Review of The Pembroke Players’ Japan Tour group’s presentation of ‘Romeo and Juliet’ in the presbytery of Ely Cathedral on 8th September 2016

September 11, 2016

This group, more than any other I have witnessed lately, gets to the heart of Shakespeare: his words. With absolutely clear diction, dynamic action and minimal props and scenery, this fine group gave us Shakespeare’s play in a nutshell: the tale of two young lovers from opposing enemy families.  Nothing was lost with cutting the cast to the bone, leaving out the male heads of the households for example, for Shakespeare was not averse to strong women and the matriarchal heads of families, Lady Capulet (played by Dolores Carbonari) and Lady Montague (Lola Olufemi) certainly held their ground. The young and good-looking lovers were well represented by Ciarán Green (Romeo) and Emma Corrin (Juliet). Some of the other particularly notable characters were Nurse (Yasmin Freeman) and Mercutio (Justin Blanchard) who spoke and moved confidently and charismatically about the stage keeping us thoroughly enthralled. Paris (Will Bishop), Benvolio (Katura Morrish ) Tybalt (Toby Marlow), and Friar Laurence (William Ashford) were also highly creditable characters helping the plot move to its dramatic end. The additional modern feel of this production, especially the wonderfully choreographed dance to music out of Shakespeare’s time, added spice to this impressive production.

Congratulations to director George Kan and his team Tour Manager Romilly Beddow and Technical director Charlie Jonas for such an exceptional performance.  If this is any indication, their tour of Japan should be highly successful.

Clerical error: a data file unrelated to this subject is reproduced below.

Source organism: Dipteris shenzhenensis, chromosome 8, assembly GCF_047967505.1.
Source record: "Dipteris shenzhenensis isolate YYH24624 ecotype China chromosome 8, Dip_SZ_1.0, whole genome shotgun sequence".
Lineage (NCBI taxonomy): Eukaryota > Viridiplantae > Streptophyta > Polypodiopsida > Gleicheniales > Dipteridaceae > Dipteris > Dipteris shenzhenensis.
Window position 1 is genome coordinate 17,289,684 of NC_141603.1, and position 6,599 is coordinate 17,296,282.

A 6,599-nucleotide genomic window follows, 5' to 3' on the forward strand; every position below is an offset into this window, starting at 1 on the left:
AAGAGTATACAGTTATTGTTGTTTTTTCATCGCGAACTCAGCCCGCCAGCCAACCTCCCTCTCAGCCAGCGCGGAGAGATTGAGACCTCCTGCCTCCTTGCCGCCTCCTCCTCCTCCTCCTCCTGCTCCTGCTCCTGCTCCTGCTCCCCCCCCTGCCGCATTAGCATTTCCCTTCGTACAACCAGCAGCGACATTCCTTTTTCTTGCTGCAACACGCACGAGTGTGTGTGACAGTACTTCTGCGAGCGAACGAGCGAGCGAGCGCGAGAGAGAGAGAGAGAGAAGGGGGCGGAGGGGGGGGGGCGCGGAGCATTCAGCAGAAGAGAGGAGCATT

Review of Cambridge Voices; Bach to the Bard in the Lady Chapel of Ely Cathedral on Monday 29th August 2016

August 30, 2016

Ian de Massini Aug 15 emailIan de Massini, Cambridge Voices and The Orchestra of the Age of Reason are rare musicians of undoubted talent and exceptional perception. Ian’s infectious enthusiasm and musical knowledge and know-how kept us enthralled with an amazing evening that was packed with exquisite gems. Under the title ‘Bach to the Bard’ we were indeed treated to much Bach (Ian de Massini-style) and a kaleidoscope of ‘Anniversary’ items (except for a touch of Puccini near the end). When I read in the beginning of the programme that first half ‘Comprises music (almost) exclusively Bach’ I knew we were in for an intriguing almost theatrical evening of music of the highest quality and complexity infused with the very likeable personality of Ian. Not satisfied with arranging most of the music, conducting and singing, he also played the harpsichord or organ as required. His musical genius was very much in evidence.